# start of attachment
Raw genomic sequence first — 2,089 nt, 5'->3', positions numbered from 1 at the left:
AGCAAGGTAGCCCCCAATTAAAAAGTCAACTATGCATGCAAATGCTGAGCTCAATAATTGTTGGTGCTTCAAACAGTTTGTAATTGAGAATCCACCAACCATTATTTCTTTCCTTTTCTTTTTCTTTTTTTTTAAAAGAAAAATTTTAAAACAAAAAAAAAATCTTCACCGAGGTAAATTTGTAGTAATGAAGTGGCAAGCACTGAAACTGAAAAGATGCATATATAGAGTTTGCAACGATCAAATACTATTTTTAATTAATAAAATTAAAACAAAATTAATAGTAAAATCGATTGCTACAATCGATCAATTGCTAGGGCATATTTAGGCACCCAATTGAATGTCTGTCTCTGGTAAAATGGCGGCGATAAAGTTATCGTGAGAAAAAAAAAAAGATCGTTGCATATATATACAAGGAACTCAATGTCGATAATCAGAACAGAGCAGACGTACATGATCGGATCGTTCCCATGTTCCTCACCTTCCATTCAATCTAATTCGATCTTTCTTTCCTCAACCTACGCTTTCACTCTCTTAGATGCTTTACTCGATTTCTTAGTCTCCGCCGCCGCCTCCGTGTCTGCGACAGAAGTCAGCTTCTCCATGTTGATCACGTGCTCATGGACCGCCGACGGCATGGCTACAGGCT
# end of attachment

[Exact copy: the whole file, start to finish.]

Raw genomic sequence first — 2,089 nt, 5'->3', positions numbered from 1 at the left:
AGCAAGGTAGCCCCCAATTAAAAAGTCAACTATGCATGCAAATGCTGAGCTCAATAATTGTTGGTGCTTCAAACAGTTTGTAATTGAGAATCCACCAACCATTATTTCTTTCCTTTTCTTTTTCTTTTTTTTTAAAAGAAAAATTTTAAAACAAAAAAAAAATCTTCACCGAGGTAAATTTGTAGTAATGAAGTGGCAAGCACTGAAACTGAAAAGATGCATATATAGAGTTTGCAACGATCAAATACTATTTTTAATTAATAAAATTAAAACAAAATTAATAGTAAAATCGATTGCTACAATCGATCAATTGCTAGGGCATATTTAGGCACCCAATTGAATGTCTGTCTCTGGTAAAATGGCGGCGATAAAGTTATCGTGAGAAAAAAAAAAAGATCGTTGCATATATATACAAGGAACTCAATGTCGATAATCAGAACAGAGCAGACGTACATGATCGGATCGTTCCCATGTTCCTCACCTTCCATTCAATCTAATTCGATCTTTCTTTCCTCAACCTACGCTTTCACTCTCTTAGATGCTTTACTCGATTTCTTAGTCTCCGCCGCCGCCTCCGTGTCTGCGACAGAAGTCAGCTTCTCCATGTTGATCACGTGCTCATGGACCGCCGACGGCATGGCTACAGGCT